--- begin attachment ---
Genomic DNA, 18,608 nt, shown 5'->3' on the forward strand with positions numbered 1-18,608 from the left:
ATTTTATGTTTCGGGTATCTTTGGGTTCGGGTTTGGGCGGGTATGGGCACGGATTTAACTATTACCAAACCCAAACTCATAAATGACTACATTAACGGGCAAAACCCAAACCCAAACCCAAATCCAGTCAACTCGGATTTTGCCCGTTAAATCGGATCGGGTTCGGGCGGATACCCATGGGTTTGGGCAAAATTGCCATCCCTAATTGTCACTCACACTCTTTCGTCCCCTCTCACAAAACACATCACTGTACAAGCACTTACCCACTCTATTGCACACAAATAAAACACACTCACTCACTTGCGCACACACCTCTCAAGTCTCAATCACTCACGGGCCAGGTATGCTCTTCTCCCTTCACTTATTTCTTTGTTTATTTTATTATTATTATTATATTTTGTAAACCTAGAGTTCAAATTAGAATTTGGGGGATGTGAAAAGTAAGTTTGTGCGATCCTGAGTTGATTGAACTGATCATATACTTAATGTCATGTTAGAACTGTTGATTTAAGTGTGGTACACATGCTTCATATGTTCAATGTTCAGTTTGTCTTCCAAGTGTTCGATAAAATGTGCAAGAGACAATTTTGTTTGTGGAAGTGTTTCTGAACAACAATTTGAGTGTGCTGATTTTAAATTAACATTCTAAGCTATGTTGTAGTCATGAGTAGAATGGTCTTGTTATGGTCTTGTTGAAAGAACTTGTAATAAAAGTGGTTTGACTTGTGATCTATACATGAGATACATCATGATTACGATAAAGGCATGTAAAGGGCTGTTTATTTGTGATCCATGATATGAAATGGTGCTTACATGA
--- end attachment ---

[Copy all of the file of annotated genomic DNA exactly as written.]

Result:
Genomic DNA, 18,608 nt, shown 5'->3' on the forward strand with positions numbered 1-18,608 from the left:
ATTTTATGTTTCGGGTATCTTTGGGTTCGGGTTTGGGCGGGTATGGGCACGGATTTAACTATTACCAAACCCAAACTCATAAATGACTACATTAACGGGCAAAACCCAAACCCAAACCCAAATCCAGTCAACTCGGATTTTGCCCGTTAAATCGGATCGGGTTCGGGCGGATACCCATGGGTTTGGGCAAAATTGCCATCCCTAATTGTCACTCACACTCTTTCGTCCCCTCTCACAAAACACATCACTGTACAAGCACTTACCCACTCTATTGCACACAAATAAAACACACTCACTCACTTGCGCACACACCTCTCAAGTCTCAATCACTCACGGGCCAGGTATGCTCTTCTCCCTTCACTTATTTCTTTGTTTATTTTATTATTATTATTATATTTTGTAAACCTAGAGTTCAAATTAGAATTTGGGGGATGTGAAAAGTAAGTTTGTGCGATCCTGAGTTGATTGAACTGATCATATACTTAATGTCATGTTAGAACTGTTGATTTAAGTGTGGTACACATGCTTCATATGTTCAATGTTCAGTTTGTCTTCCAAGTGTTCGATAAAATGTGCAAGAGACAATTTTGTTTGTGGAAGTGTTTCTGAACAACAATTTGAGTGTGCTGATTTTAAATTAACATTCTAAGCTATGTTGTAGTCATGAGTAGAATGGTCTTGTTATGGTCTTGTTGAAAGAACTTGTAATAAAAGTGGTTTGACTTGTGATCTATACATGAGATACATCATGATTACGATAAAGGCATGTAAAGGGCTGTTTATTTGTGATCCATGATATGAAATGGTGCTTACATGA